Researchers have found a new a new attack vector for TLS 1.1 and 1.2 protocol implementations, which wolfSSL has promptly fixed in its leading embedded TLS product.

In the paper “Lucky Thirteen: Breaking the TLS and DTLS Record Protocols” authors Nadhem AlFardan and Kenneth Paterson present a family of attacks that apply to CBC-mode for TLS (1.1 and 1.2) and DTLS (1.0 and 1.2). All of the attacks are based on a delicate timing analysis of the decryption processing needed in block mode. The various attacks are distinguishing, partial plaintext recovery, and full plaintext recovery in nature. All the attacks exploit the protocol when badly formatted padding is handled during processing. A MAC verification must still be performed on something to prevent existing timing attacks. The RFCs suggest using a zero-length pad which was thought to be safe, but these attacks show that it can be exploited.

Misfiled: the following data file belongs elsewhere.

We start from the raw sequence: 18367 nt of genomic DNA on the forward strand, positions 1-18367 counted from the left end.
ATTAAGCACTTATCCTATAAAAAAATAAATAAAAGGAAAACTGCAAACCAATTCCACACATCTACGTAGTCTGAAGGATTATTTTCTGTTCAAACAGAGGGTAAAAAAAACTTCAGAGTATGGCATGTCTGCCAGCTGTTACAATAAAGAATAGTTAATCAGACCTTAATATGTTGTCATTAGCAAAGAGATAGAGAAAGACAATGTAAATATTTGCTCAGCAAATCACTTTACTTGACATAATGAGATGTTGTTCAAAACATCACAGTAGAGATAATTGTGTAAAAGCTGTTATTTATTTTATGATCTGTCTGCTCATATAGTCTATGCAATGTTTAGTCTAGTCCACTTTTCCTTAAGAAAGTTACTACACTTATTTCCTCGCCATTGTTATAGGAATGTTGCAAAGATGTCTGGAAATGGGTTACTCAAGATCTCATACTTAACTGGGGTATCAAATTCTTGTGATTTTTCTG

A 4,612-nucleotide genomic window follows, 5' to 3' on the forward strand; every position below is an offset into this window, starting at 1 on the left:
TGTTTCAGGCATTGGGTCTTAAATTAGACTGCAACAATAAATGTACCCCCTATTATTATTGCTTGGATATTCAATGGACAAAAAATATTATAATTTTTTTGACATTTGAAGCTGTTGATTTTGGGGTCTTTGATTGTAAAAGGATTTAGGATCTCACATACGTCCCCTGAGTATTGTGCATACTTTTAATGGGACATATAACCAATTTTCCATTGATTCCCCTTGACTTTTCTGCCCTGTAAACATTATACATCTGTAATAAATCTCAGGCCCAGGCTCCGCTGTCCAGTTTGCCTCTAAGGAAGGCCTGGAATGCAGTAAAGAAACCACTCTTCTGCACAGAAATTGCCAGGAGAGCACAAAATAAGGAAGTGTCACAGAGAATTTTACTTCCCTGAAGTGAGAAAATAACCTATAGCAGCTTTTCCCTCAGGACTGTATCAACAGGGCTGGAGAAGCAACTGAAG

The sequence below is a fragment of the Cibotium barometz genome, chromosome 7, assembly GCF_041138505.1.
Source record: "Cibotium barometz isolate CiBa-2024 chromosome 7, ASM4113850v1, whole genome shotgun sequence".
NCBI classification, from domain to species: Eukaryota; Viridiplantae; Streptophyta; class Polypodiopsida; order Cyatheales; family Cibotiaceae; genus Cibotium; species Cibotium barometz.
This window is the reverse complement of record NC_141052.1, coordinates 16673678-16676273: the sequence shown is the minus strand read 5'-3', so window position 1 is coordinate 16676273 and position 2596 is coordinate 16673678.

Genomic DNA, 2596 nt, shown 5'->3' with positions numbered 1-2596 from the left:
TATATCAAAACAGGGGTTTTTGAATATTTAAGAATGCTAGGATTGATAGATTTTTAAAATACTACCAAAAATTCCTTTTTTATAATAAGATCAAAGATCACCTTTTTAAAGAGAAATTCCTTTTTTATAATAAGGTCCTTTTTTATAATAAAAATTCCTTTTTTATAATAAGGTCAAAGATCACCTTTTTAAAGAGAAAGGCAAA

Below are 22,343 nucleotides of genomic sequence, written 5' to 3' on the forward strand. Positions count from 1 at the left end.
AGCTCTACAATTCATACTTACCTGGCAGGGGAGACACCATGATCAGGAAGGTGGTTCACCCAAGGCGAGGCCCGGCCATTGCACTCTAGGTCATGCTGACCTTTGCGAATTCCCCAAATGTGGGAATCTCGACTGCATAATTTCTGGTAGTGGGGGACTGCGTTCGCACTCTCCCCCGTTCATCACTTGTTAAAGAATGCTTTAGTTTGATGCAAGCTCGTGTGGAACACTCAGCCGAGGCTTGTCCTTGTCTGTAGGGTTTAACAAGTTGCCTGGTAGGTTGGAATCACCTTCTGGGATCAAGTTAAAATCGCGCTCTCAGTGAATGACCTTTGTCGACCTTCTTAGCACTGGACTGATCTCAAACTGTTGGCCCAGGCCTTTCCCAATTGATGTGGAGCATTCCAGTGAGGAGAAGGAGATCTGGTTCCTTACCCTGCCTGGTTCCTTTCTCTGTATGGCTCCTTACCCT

There are a few ways to avoid the attack. Using stream ciphers is the simplest. Stream ciphers like ARC4, HC- 128, and RABBIT are not vulnerable because they don`t use block mode and padding. HC-128 and RABBIT are unique to wolfSSL and also have the benefit of being extremely fast. Another way is to use Authenticated Encryption like AES-GCM and AES-CCM instead of block mode with CBC. wolfSSL includes several cipher suites utilizing Authenticated Encryption algorithms. Lastly, wolfSSL implemented the countermeasures suggested in the paper in version 2.5.0 to avoid timing attacks.